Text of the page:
Thursday 26 April 2018

German giants step up a gear to battle e-car pioneer Tesla

An employee covers a Tesla Model S car during the media day at the Frankfurt Motor Show.
An employee covers a Tesla Model S car during the media day at the Frankfurt Motor Show.

Andreas Cremer

The high-performance electric car market is shaping up to be a high-profile battleground featuring some of the world's most glamorous brands after Porsche and Audi unveiled models to challenge US pioneer Tesla Motors.

Up to now consumers have largely shunned electric vehicles because of their high price tags and limited driving range, as well as the scarcity of charging stations, though many analysts predict sales will rise sharply by the end of the decade.

Elon Musk's Tesla, however, has enjoyed success and managed to stay ahead of the pack with new technology, which has extended driving range and reduced costs.

Germany's Audi and Porsche - Volkswagen's two premium flagships - showcased purely battery-powered cars at the Frankfurt auto show on Monday.

The impact on Tesla is not clear cut, according to analysts. As two of the world's most sought-after auto brands, they represent heavyweight competition for the attention of wealthy, environmentally conscious buyers. But they also boost the credibility and cachet of the all-electric market, which could benefit Tesla.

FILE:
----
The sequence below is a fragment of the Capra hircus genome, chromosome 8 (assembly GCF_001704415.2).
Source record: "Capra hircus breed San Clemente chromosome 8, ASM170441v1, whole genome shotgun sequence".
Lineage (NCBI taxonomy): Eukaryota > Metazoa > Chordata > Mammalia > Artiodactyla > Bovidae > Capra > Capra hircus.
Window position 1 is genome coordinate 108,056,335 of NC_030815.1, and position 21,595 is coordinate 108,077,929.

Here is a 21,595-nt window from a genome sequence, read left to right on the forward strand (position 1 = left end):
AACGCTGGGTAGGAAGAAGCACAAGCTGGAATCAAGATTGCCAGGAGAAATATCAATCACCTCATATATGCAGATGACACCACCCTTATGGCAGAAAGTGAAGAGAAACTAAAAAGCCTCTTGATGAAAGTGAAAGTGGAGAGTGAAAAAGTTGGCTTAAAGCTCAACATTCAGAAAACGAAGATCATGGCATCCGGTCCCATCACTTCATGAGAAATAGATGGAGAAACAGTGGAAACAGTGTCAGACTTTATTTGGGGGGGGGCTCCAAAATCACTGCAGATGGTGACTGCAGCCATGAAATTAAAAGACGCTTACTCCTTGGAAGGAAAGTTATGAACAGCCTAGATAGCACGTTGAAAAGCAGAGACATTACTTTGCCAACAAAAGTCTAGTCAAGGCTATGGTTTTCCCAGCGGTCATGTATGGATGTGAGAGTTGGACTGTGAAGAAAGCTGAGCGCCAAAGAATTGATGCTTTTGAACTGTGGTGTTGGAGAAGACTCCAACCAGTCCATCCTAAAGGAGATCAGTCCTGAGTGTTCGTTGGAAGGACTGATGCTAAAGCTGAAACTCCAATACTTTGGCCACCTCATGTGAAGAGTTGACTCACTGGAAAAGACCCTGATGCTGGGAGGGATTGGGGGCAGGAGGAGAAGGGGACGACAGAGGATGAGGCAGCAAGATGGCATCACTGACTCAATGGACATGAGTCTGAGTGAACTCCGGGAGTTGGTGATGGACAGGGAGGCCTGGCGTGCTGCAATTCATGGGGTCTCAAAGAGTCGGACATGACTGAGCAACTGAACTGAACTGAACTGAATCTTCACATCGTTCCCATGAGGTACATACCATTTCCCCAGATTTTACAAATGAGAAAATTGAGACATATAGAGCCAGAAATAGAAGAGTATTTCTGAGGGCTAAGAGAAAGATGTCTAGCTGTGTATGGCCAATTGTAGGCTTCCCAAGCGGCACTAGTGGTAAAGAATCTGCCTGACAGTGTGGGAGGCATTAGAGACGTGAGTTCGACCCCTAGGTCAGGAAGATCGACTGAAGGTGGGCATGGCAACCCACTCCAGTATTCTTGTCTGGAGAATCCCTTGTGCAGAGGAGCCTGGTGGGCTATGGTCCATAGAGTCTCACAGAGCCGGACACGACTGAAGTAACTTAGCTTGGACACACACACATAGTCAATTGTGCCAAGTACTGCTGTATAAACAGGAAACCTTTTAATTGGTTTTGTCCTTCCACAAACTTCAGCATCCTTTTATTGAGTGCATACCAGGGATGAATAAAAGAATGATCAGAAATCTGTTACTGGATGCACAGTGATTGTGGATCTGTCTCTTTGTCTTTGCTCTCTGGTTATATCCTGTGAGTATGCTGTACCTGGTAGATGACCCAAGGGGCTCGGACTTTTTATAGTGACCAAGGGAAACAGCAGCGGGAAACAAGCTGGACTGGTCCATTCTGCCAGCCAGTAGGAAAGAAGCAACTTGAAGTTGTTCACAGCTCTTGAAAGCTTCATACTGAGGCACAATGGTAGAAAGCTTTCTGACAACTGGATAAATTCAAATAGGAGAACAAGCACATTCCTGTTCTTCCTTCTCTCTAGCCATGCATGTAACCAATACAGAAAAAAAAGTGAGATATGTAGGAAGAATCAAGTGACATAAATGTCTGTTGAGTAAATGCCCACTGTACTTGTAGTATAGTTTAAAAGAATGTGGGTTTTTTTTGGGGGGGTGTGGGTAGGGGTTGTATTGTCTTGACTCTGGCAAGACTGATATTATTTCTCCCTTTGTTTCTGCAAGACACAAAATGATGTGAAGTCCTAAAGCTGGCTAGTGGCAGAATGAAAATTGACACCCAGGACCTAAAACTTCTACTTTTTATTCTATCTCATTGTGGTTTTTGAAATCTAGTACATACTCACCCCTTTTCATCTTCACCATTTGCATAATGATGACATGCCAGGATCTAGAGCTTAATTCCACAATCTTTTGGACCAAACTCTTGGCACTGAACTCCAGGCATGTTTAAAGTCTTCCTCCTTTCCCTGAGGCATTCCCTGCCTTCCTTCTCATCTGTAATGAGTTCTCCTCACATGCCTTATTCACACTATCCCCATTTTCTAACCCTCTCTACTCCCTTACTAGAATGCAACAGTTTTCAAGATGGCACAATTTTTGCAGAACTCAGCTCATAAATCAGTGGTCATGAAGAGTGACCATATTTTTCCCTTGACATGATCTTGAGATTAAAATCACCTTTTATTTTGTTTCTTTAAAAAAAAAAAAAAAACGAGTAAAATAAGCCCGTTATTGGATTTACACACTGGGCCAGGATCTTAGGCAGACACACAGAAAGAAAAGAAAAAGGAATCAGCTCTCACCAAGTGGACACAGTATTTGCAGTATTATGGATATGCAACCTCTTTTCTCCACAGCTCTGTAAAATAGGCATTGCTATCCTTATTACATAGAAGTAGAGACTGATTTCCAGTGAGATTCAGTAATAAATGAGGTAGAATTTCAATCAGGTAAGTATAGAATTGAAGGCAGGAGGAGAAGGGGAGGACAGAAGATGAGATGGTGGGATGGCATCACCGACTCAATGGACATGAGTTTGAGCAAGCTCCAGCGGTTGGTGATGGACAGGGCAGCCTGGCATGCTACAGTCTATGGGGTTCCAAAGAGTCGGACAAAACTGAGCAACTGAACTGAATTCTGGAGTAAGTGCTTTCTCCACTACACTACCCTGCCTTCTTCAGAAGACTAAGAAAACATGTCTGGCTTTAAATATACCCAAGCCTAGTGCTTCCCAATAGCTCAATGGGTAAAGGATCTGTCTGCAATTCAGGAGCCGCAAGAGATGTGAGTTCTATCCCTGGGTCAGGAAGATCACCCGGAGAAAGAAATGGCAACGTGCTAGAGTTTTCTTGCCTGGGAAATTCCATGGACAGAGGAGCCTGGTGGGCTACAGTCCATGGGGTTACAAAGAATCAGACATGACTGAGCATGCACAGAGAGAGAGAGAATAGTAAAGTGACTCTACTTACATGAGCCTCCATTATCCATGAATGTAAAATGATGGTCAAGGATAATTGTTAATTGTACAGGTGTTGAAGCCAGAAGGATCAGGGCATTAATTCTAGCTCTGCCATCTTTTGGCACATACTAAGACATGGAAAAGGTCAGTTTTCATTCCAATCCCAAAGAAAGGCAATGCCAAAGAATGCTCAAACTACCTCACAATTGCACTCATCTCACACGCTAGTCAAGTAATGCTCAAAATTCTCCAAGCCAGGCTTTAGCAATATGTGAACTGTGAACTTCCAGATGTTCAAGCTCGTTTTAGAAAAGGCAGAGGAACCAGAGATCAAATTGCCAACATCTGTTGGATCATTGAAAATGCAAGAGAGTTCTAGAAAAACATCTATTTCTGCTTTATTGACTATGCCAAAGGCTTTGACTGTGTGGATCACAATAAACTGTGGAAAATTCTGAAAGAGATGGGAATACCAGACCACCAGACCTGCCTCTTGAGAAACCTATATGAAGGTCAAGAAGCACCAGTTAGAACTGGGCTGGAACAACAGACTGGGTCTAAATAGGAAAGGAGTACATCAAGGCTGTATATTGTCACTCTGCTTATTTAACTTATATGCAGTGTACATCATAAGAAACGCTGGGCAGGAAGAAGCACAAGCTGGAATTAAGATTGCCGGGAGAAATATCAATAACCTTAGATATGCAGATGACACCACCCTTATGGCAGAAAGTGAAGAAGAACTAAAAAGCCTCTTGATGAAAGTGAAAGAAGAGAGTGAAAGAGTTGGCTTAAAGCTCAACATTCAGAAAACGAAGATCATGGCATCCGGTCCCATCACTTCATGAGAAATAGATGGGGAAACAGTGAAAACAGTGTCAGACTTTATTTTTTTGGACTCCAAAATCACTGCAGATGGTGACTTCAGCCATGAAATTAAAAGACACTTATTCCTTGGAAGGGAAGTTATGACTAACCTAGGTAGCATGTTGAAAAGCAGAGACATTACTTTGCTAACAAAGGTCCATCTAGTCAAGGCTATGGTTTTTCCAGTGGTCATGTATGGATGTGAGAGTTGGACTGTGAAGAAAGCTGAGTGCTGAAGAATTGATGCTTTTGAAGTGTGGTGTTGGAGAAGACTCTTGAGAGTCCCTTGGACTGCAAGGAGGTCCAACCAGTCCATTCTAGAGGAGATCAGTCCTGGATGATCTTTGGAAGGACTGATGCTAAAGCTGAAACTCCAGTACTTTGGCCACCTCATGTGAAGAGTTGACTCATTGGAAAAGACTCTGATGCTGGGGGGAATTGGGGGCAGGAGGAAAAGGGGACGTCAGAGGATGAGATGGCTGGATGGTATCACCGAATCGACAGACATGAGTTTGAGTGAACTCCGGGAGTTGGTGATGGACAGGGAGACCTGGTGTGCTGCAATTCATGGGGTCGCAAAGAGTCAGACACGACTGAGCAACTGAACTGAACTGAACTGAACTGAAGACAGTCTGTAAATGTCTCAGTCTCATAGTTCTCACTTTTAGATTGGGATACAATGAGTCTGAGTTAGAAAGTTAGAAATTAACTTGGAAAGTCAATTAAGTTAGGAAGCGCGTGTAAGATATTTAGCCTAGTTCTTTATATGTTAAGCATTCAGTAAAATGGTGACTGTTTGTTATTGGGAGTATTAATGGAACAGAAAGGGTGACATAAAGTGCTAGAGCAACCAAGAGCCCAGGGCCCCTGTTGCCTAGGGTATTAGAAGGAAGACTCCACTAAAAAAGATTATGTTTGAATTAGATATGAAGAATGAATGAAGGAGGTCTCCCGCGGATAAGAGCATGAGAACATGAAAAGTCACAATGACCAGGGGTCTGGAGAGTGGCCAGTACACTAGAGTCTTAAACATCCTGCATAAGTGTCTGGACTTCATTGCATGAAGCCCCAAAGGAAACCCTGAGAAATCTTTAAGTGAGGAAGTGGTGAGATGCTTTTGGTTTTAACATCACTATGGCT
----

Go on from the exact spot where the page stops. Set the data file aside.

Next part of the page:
"It will certainly sharpen the public focus on electric vehicles and raise overall awareness. Consumers are also set to gain from growing offerings of electric cars, especially in the performance segment," said Commerzbank analyst Sascha Gommel.

Audi unveiled its e-tron quattro sport-utility concept - its first electric model designed for series production - and Porsche its first-ever battery-powered sports car in Frankfurt.

Neither car will be available to buy until around 2018, but the launches are perhaps aimed at stealing the limelight from Tesla's first luxury electric crossover, the Model X, ahead of its planned start of deliveries on September 29.

Audi had initial misgivings over whether to launch dedicated electric vehicles, a reticence which some analysts said risked making them look like a laggard in an industry where innovation is a major draw for customers.

But German brands may rapidly close the gap with Tesla on engine and battery technology, said Laurent Petizon, a consultant with AlixPartners.


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